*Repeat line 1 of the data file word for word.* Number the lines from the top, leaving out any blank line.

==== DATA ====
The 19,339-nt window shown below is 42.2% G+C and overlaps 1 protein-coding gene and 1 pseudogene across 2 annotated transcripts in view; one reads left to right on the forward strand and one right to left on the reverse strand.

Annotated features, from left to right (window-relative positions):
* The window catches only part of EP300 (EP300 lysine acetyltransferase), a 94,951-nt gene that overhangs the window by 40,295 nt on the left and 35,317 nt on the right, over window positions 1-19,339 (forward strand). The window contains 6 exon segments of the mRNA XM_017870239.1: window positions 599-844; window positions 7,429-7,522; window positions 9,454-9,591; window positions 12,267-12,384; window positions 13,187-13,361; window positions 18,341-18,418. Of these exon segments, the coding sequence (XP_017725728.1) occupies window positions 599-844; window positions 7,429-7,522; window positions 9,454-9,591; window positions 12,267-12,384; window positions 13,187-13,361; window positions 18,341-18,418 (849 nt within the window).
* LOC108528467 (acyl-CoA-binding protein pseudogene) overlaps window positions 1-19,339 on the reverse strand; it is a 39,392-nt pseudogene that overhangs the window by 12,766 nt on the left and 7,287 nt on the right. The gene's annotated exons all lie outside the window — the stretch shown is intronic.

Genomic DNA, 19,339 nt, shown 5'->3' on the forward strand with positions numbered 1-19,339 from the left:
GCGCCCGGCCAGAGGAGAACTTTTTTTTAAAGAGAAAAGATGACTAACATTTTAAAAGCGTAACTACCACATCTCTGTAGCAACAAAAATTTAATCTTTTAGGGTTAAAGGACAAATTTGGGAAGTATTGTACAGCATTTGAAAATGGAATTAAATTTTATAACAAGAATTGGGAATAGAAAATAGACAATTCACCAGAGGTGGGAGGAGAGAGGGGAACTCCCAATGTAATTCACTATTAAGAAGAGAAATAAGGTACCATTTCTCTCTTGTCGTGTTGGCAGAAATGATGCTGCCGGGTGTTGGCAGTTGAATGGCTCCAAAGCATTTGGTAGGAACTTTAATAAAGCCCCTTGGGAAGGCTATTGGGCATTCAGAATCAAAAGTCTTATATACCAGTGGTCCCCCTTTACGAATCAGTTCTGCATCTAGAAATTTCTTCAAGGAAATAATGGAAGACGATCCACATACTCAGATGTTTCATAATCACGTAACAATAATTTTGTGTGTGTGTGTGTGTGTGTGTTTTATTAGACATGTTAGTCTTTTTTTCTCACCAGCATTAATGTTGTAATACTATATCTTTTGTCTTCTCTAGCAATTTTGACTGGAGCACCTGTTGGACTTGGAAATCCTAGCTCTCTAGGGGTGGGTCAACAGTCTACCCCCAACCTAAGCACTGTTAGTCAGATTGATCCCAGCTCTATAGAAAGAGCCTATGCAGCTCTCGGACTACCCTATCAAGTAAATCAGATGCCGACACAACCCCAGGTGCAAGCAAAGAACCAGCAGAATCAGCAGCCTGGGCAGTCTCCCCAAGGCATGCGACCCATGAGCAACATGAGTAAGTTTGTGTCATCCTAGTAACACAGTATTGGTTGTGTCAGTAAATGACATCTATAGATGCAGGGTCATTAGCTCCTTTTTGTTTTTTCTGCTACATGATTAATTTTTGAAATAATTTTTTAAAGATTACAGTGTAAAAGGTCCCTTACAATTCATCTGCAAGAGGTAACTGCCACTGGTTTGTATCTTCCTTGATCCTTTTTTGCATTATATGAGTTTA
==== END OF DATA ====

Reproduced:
The 19,339-nt window shown below is 42.2% G+C and overlaps 1 protein-coding gene and 1 pseudogene across 2 annotated transcripts in view; one reads left to right on the forward strand and one right to left on the reverse strand.